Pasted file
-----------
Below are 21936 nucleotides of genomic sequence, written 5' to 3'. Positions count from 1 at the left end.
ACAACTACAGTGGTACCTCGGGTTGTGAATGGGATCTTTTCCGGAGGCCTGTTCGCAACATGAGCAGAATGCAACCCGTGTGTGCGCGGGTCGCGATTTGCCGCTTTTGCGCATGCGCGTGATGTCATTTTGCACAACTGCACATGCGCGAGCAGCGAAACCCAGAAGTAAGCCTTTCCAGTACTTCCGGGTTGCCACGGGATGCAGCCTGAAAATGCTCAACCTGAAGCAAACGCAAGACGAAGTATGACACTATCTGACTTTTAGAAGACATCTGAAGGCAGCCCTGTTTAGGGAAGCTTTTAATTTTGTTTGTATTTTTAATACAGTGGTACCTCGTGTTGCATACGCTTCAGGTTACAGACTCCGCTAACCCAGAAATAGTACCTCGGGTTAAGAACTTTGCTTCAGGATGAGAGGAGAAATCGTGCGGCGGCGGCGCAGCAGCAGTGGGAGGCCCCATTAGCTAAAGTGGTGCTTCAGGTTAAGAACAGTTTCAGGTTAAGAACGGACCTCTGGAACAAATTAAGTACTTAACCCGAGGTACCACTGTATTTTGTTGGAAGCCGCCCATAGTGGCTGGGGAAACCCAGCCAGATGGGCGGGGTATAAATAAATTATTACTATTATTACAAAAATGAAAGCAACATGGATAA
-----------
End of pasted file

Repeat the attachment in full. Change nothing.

Below are 21936 nucleotides of genomic sequence, written 5' to 3'. Positions count from 1 at the left end.
ACAACTACAGTGGTACCTCGGGTTGTGAATGGGATCTTTTCCGGAGGCCTGTTCGCAACATGAGCAGAATGCAACCCGTGTGTGCGCGGGTCGCGATTTGCCGCTTTTGCGCATGCGCGTGATGTCATTTTGCACAACTGCACATGCGCGAGCAGCGAAACCCAGAAGTAAGCCTTTCCAGTACTTCCGGGTTGCCACGGGATGCAGCCTGAAAATGCTCAACCTGAAGCAAACGCAAGACGAAGTATGACACTATCTGACTTTTAGAAGACATCTGAAGGCAGCCCTGTTTAGGGAAGCTTTTAATTTTGTTTGTATTTTTAATACAGTGGTACCTCGTGTTGCATACGCTTCAGGTTACAGACTCCGCTAACCCAGAAATAGTACCTCGGGTTAAGAACTTTGCTTCAGGATGAGAGGAGAAATCGTGCGGCGGCGGCGCAGCAGCAGTGGGAGGCCCCATTAGCTAAAGTGGTGCTTCAGGTTAAGAACAGTTTCAGGTTAAGAACGGACCTCTGGAACAAATTAAGTACTTAACCCGAGGTACCACTGTATTTTGTTGGAAGCCGCCCATAGTGGCTGGGGAAACCCAGCCAGATGGGCGGGGTATAAATAAATTATTACTATTATTACAAAAATGAAAGCAACATGGATAA